We remember. It was a very big deal. It was a massive shift in our culture and the reality in which we lived. It was the consummation of centuries of racism and oppression plus decades of the ongoing battle for equal rights — still a work in progress. Of wondering, doubting, if change was even possible.

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Selma, Alabama, March 1965

After John Kennedy was assassinated, Johnson, a traditional Southern politician who had never shown any special liberal or progressive leanings, came forward and decided enough was enough. Of all the presidents I would never have expected to be the one who would make it happen, LBJ did it. He decided it was time, that this unfairness had gone on long enough.

Against all odds and current political wisdom, he succeeded. Not because he was the most honest politician. Not because he was the most popular guy on Capitol Hill. Possibly the reason he could get it done was because he was a practical, pragmatic, politician who did whatever he needed to do to get an enormously important task accomplished. A freshman senator or any of those idealistic pie-in-the-sky guys couldn’t have done it. A newbie wouldn’t even know where to start.

Later, after he’d gotten mired in Vietnam — huge mistake — he knew that his running again would blow up the party, so he did the unthinkable. He stepped aside.

Who in the modern political pantheon would do that? Is there anyone concerned more with America than with his or her own career? Do I hear any names?

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We don’t just theorize the possibility that it could work. We know it can. We’ve seen change happen. We’ve been part of that change.

We know politicians don’t have to be the most honest or idealistic to do great things. In fact, often the most effective people are the ones who’ve been around a long time — and know where the bodies are buried.

The system can work. It does work. It has worked. We’ve seen it at its best. Right now, I think we are seeing it at its worst.

That things are ugly is not a reason to give up. Exactly the opposite. Now is the when we need to put shoulders to the wheel and exert some effort to make things better. To elect responsible, intelligent, sensible, practical people who know how to get stuff done and have a grasp of what the issues are. And who believe their first loyalty is to the country and its people.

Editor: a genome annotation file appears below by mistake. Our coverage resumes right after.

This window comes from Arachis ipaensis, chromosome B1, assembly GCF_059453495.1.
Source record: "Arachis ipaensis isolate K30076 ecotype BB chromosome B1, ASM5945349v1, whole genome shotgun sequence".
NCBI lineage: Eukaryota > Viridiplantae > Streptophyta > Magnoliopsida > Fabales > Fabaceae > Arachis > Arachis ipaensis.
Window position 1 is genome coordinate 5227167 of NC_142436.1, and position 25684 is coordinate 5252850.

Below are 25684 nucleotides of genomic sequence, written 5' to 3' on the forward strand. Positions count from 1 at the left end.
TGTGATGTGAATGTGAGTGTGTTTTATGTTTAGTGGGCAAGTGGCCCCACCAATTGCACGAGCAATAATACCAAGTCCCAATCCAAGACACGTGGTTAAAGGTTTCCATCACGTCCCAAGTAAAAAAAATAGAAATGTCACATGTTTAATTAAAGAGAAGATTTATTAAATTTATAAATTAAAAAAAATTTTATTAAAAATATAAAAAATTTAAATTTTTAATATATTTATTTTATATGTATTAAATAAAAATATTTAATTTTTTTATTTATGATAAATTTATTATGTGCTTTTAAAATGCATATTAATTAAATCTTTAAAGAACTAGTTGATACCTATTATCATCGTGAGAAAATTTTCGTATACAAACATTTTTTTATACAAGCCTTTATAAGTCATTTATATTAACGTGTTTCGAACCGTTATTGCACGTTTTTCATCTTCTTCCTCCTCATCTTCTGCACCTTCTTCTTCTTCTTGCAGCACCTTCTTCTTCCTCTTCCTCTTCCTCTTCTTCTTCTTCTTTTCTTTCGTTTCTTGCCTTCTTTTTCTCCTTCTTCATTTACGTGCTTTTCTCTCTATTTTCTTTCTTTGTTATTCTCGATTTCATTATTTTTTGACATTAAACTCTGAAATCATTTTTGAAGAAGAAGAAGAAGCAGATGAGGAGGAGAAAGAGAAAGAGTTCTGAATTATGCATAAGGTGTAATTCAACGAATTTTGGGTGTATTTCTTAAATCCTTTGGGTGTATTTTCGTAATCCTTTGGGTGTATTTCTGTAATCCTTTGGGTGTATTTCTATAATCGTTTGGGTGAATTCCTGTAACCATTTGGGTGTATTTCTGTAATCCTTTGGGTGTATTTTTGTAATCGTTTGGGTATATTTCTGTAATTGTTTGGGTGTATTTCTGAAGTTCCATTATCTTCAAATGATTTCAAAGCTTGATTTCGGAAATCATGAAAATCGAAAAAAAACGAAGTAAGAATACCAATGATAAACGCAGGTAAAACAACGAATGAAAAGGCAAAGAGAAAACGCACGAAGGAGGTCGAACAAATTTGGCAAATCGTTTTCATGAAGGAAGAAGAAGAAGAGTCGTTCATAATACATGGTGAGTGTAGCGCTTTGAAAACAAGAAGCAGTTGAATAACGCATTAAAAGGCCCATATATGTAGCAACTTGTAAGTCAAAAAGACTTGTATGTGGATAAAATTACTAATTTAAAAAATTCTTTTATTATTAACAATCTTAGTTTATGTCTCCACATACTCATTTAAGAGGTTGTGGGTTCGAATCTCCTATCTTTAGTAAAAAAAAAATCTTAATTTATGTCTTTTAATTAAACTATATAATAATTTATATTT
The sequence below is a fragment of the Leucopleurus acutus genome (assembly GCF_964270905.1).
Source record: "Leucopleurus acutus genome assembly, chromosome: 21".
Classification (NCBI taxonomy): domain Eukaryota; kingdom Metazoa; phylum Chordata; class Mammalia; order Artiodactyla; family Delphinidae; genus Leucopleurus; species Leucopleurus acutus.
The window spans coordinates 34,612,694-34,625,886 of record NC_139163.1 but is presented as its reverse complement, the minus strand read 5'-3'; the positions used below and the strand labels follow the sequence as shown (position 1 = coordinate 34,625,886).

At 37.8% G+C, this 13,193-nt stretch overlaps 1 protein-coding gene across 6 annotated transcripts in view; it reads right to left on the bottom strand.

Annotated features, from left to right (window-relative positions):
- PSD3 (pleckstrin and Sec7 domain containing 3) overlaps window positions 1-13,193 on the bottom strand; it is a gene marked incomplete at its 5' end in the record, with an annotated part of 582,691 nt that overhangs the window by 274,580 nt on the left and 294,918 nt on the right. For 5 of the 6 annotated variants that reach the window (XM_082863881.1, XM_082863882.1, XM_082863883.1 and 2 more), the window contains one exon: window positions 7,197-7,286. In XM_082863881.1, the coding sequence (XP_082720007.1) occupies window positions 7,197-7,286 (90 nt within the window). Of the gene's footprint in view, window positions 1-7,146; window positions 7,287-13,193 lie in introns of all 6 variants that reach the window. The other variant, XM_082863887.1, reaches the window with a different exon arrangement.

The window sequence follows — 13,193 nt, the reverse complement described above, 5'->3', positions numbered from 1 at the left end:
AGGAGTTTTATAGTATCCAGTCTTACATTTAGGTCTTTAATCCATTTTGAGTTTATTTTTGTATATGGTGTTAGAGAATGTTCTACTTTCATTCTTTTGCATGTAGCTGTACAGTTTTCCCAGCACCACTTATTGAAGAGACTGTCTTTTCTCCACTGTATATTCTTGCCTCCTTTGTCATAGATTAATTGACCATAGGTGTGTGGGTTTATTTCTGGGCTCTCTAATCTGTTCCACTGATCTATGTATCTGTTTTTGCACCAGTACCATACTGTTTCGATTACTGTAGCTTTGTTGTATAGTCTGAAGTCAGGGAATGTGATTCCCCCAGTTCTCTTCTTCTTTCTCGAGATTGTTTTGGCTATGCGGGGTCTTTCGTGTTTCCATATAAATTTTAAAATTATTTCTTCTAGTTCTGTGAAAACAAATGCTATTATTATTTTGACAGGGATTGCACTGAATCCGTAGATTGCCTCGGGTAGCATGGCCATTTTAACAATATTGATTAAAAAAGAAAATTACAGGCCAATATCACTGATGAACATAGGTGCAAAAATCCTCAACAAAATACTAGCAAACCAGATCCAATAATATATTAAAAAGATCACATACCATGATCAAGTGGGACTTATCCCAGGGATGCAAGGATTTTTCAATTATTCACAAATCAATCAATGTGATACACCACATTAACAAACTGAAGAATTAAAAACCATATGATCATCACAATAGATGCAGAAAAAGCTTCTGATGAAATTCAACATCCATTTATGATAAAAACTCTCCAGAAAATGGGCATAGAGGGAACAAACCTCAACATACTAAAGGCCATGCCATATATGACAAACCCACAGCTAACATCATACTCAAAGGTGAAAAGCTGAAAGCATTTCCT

It’s not “outsiders” who accomplish great things. It’s insiders who care enough to do it.

WAR

As long as I can remember, there has been a war going on somewhere. I know because I’ve watched them all on television. It was the Korean war while I was very young, but after that … just a few years really … it was Vietnam and that was a big one and more personal. Many of the guys I knew in lived in fear of the draft. Nearly all were, in the end, drafted. Off they went to war.

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Most of my friends came back, but many came back different. They remained different for all of their lives.

Since our war in Vietnam ended, there have been continuous wars. Rebellions. Genocide. Tribal slaughter. In Africa, Asia, Europe. With spillover elsewhere. Have I missed a continent? I’m pretty sure there haven’t been any wars at the poles. I think Australia and New Zealand skipped most of it, though they may have participated as allies of some other nation. You need a score card to keep track of who is fighting on which side.

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My question is why? What’s the point? Assuming you “win,” what does that mean?

We were watching the latest out of Syria. I have no special love for Syria, but it’s hard to not be appalled by the devastation. Death, mutilation, destruction. To what end? What is left to win? Assuming victory is possible, by the time a victor emerges, there will be nothing remaining. Aleppo is scorched earth. Earth’s oldest city is rubble.

Why are they fighting? Because one group of people hates another group of people? Because one group is whiter or browner? A different tribe or religion? Or because they are the same religion, but one group doesn’t practice it fervently enough or practices too fervently — or just differently? All built on hatreds so old no one remembers when, why, or how they began. All we know is that they seem unlikely to ever end.

Each side points the finger at the other and they are right because everyone is guilty. Over the centuries and millennia, slaughters have been perpetrated by every player in the never-ending cycle of killing.

72-Uxbridge-GA-Downtown_040We watched a mini series for the past couple of nights. It was about the Spanish-American War, which my mother always referred to as “William Randolph Hearst’s war.” I’m pretty sure no one remembers what the war was about, if  it was about anything except corporate greed and land grabbing. Yet, we celebrate it anyhow.